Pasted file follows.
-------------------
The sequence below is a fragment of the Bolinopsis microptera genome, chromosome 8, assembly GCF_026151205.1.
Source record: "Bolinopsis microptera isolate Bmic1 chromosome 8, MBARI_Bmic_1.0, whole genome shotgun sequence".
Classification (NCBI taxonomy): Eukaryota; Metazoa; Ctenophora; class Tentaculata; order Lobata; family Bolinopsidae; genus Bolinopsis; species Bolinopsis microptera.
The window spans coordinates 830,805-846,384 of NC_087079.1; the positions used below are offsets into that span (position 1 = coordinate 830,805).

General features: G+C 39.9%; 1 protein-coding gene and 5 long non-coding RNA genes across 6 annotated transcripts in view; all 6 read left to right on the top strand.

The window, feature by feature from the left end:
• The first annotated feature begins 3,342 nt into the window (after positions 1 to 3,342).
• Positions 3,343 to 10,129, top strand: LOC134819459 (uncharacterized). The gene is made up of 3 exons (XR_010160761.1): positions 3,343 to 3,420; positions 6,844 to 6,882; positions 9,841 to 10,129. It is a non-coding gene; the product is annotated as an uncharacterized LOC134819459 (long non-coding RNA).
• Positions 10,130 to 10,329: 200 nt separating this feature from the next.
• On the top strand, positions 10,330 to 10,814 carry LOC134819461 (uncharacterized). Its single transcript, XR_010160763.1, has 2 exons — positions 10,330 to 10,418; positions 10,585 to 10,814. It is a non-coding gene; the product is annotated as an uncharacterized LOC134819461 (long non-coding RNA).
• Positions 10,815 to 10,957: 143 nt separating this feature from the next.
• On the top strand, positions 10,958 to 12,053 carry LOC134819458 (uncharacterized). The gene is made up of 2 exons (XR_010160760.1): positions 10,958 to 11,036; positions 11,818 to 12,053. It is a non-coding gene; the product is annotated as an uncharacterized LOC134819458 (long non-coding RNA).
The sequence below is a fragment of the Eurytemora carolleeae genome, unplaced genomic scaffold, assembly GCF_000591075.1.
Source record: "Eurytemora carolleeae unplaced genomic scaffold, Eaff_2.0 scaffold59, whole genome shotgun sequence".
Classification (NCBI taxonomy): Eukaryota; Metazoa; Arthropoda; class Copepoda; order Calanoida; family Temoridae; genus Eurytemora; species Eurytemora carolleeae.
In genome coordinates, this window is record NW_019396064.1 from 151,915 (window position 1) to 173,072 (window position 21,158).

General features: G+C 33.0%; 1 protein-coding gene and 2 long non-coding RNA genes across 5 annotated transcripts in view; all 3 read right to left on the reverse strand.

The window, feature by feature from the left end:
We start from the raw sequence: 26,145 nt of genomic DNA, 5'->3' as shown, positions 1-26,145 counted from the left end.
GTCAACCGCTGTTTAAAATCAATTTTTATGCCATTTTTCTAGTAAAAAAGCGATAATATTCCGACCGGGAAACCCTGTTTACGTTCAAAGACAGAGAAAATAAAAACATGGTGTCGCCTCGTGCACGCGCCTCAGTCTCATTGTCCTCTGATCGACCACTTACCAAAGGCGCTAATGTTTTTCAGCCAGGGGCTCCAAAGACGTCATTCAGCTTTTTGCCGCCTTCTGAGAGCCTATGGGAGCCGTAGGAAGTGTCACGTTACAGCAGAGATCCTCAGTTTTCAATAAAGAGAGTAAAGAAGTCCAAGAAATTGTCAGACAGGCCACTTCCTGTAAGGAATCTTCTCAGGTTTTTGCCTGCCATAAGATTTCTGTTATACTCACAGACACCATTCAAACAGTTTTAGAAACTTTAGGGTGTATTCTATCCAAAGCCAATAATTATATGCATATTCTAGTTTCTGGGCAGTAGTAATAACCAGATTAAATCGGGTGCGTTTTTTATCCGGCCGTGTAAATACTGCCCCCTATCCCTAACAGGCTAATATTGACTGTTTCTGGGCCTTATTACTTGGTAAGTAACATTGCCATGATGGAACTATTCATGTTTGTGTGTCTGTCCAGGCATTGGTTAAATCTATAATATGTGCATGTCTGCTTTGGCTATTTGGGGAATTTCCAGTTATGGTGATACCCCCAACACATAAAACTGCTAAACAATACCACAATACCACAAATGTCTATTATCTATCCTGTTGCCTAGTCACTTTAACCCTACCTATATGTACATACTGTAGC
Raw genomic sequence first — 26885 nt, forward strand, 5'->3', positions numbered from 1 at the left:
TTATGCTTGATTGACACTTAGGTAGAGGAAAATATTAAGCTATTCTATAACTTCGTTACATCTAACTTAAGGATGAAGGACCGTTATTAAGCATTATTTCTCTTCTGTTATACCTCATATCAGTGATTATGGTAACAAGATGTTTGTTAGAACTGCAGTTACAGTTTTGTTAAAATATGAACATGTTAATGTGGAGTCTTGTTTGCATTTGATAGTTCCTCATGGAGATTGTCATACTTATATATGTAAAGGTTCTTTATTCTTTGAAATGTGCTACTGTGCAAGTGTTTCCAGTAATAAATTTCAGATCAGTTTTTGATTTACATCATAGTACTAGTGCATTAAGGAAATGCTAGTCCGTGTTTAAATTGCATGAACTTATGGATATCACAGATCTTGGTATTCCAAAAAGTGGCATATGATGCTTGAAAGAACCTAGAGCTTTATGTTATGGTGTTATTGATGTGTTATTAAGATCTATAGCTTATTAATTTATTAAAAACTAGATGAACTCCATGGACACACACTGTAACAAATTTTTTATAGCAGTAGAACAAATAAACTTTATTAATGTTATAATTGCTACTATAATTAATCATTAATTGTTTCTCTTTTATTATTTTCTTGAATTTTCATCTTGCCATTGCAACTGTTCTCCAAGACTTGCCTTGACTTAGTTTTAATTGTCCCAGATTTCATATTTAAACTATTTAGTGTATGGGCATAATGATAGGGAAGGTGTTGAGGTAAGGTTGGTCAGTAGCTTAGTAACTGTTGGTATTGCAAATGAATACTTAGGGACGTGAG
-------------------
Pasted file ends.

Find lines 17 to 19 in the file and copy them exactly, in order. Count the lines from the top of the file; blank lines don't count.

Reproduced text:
General features: G+C 33.0%; 1 protein-coding gene and 2 long non-coding RNA genes across 5 annotated transcripts in view; all 3 read right to left on the reverse strand.

The window, feature by feature from the left end:
We start from the raw sequence: 26,145 nt of genomic DNA, 5'->3' as shown, positions 1-26,145 counted from the left end.